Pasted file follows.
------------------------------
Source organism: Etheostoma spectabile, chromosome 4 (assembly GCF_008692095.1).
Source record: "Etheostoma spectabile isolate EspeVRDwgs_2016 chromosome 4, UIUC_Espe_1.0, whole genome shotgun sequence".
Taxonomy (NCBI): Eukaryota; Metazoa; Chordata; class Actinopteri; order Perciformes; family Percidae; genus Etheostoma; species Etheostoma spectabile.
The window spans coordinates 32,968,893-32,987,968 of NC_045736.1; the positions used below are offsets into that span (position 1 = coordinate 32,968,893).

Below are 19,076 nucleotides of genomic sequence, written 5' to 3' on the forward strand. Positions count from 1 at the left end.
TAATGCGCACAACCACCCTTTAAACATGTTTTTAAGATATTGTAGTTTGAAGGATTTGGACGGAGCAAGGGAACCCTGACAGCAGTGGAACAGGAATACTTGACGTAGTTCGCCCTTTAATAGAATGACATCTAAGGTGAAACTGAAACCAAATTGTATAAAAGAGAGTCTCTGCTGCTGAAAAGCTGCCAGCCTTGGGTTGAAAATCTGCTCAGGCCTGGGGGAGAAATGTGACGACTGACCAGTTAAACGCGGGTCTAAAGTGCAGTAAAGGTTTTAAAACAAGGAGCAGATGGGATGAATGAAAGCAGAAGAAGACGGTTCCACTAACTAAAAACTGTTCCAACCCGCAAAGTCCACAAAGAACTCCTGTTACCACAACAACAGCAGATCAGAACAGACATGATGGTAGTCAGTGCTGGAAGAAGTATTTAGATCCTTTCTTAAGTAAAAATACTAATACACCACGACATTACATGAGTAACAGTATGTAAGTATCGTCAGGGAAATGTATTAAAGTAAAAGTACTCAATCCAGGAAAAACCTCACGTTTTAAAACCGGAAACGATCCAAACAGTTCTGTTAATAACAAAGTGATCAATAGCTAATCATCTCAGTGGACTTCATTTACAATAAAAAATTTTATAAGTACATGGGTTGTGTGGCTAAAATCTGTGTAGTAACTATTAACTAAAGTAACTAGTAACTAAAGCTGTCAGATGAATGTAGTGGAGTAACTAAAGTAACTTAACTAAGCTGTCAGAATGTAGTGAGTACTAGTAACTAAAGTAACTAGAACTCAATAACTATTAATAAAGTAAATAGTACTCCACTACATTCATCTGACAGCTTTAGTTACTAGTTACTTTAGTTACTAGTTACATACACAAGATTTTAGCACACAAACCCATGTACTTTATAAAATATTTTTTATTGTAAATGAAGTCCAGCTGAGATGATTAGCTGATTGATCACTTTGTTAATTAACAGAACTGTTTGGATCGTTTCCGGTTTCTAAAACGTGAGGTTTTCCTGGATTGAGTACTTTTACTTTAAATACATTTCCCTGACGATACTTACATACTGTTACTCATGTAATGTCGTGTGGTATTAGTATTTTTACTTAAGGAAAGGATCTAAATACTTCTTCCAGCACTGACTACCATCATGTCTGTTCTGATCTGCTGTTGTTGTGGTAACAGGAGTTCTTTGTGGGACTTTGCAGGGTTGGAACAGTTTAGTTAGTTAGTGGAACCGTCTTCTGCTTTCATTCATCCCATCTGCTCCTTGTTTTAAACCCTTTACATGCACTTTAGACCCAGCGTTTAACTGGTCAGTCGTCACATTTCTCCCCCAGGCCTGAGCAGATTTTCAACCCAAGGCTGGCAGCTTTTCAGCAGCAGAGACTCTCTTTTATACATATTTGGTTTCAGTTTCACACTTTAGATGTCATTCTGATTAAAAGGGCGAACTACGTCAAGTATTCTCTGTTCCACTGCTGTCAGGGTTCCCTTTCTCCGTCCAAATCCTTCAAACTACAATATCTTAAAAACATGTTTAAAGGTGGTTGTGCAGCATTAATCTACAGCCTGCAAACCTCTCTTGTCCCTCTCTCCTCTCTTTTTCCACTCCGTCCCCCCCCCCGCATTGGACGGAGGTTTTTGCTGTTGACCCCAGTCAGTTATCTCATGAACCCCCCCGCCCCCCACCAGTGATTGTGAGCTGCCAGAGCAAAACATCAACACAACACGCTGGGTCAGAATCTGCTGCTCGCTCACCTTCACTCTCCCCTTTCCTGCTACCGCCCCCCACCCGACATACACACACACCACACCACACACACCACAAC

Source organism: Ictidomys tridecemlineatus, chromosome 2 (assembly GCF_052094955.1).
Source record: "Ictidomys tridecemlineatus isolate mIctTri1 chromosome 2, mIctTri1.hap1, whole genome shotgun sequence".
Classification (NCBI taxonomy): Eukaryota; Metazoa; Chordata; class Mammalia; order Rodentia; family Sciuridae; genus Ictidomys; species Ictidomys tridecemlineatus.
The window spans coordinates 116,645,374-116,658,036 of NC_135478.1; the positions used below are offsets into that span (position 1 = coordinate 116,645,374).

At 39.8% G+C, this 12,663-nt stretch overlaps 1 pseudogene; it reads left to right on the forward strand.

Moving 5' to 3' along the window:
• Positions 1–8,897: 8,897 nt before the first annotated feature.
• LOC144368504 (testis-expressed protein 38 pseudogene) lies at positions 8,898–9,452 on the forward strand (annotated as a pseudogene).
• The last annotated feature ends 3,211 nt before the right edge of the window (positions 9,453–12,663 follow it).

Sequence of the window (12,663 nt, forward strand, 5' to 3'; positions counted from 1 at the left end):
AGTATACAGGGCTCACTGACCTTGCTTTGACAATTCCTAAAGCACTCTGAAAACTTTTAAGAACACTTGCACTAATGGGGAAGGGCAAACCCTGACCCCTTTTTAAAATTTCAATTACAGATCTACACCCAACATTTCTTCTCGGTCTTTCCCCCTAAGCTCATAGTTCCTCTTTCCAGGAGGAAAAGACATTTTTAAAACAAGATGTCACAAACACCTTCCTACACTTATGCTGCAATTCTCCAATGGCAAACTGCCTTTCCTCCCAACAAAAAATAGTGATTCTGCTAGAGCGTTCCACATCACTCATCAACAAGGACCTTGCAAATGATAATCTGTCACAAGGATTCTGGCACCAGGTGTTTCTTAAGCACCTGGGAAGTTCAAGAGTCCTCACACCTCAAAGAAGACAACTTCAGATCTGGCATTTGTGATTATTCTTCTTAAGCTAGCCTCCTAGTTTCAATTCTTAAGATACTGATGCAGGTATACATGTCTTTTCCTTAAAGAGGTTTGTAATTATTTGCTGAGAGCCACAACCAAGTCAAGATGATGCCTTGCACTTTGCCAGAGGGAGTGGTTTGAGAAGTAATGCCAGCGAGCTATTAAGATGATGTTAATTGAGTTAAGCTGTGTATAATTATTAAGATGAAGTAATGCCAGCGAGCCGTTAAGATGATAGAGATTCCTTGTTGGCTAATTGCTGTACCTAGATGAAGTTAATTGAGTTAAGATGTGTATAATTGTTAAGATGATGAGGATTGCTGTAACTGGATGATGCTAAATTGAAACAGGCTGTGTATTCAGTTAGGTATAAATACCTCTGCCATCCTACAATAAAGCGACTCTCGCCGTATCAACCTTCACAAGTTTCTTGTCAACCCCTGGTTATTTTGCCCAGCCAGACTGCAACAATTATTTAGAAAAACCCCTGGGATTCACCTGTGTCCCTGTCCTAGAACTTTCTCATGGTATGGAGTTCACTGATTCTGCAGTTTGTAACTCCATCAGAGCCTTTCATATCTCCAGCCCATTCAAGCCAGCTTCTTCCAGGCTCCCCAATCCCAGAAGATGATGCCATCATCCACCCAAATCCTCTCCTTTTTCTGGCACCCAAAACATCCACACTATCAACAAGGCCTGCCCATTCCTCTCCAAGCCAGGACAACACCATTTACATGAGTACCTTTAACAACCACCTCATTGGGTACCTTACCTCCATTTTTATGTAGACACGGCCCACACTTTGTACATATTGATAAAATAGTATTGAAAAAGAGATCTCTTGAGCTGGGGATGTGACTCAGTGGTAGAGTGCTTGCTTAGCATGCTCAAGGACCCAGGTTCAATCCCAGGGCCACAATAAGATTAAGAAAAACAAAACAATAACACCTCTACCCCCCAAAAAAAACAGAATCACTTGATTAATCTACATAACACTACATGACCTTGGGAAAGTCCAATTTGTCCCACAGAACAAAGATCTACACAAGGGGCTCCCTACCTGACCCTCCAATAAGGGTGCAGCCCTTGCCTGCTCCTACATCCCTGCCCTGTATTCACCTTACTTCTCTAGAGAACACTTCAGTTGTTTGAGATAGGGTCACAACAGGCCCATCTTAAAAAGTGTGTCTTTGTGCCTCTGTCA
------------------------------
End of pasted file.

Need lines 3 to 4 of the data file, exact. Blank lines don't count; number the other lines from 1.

Taxonomy (NCBI): Eukaryota; Metazoa; Chordata; class Actinopteri; order Perciformes; family Percidae; genus Etheostoma; species Etheostoma spectabile.
The window spans coordinates 32,968,893-32,987,968 of NC_045736.1; the positions used below are offsets into that span (position 1 = coordinate 32,968,893).